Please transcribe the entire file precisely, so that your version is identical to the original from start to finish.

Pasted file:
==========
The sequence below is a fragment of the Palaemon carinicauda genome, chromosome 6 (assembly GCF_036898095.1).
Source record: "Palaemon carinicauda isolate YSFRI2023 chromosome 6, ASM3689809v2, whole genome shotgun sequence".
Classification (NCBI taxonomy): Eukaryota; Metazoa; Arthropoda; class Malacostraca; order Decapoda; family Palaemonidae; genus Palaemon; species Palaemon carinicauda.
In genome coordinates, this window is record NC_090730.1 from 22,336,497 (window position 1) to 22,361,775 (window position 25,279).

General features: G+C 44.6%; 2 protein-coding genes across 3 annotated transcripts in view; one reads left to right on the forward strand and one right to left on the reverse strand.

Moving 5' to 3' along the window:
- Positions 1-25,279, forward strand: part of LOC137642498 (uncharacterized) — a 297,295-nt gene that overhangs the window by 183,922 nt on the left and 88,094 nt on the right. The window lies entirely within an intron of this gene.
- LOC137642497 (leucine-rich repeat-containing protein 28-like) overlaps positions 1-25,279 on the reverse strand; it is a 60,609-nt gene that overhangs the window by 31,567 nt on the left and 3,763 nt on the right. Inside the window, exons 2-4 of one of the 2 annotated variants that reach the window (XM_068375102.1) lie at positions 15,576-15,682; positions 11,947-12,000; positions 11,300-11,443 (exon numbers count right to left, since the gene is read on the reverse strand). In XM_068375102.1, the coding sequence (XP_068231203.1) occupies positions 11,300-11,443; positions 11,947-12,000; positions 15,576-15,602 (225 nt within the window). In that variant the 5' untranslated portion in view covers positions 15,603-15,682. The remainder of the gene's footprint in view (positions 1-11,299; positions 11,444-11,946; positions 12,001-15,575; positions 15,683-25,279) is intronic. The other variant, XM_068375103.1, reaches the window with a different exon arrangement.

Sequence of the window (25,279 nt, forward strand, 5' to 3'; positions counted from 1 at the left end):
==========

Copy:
The sequence below is a fragment of the Palaemon carinicauda genome, chromosome 6 (assembly GCF_036898095.1).
Source record: "Palaemon carinicauda isolate YSFRI2023 chromosome 6, ASM3689809v2, whole genome shotgun sequence".
Classification (NCBI taxonomy): Eukaryota; Metazoa; Arthropoda; class Malacostraca; order Decapoda; family Palaemonidae; genus Palaemon; species Palaemon carinicauda.
In genome coordinates, this window is record NC_090730.1 from 22,336,497 (window position 1) to 22,361,775 (window position 25,279).

General features: G+C 44.6%; 2 protein-coding genes across 3 annotated transcripts in view; one reads left to right on the forward strand and one right to left on the reverse strand.

Moving 5' to 3' along the window:
- Positions 1-25,279, forward strand: part of LOC137642498 (uncharacterized) — a 297,295-nt gene that overhangs the window by 183,922 nt on the left and 88,094 nt on the right. The window lies entirely within an intron of this gene.
- LOC137642497 (leucine-rich repeat-containing protein 28-like) overlaps positions 1-25,279 on the reverse strand; it is a 60,609-nt gene that overhangs the window by 31,567 nt on the left and 3,763 nt on the right. Inside the window, exons 2-4 of one of the 2 annotated variants that reach the window (XM_068375102.1) lie at positions 15,576-15,682; positions 11,947-12,000; positions 11,300-11,443 (exon numbers count right to left, since the gene is read on the reverse strand). In XM_068375102.1, the coding sequence (XP_068231203.1) occupies positions 11,300-11,443; positions 11,947-12,000; positions 15,576-15,602 (225 nt within the window). In that variant the 5' untranslated portion in view covers positions 15,603-15,682. The remainder of the gene's footprint in view (positions 1-11,299; positions 11,444-11,946; positions 12,001-15,575; positions 15,683-25,279) is intronic. The other variant, XM_068375103.1, reaches the window with a different exon arrangement.

Sequence of the window (25,279 nt, forward strand, 5' to 3'; positions counted from 1 at the left end):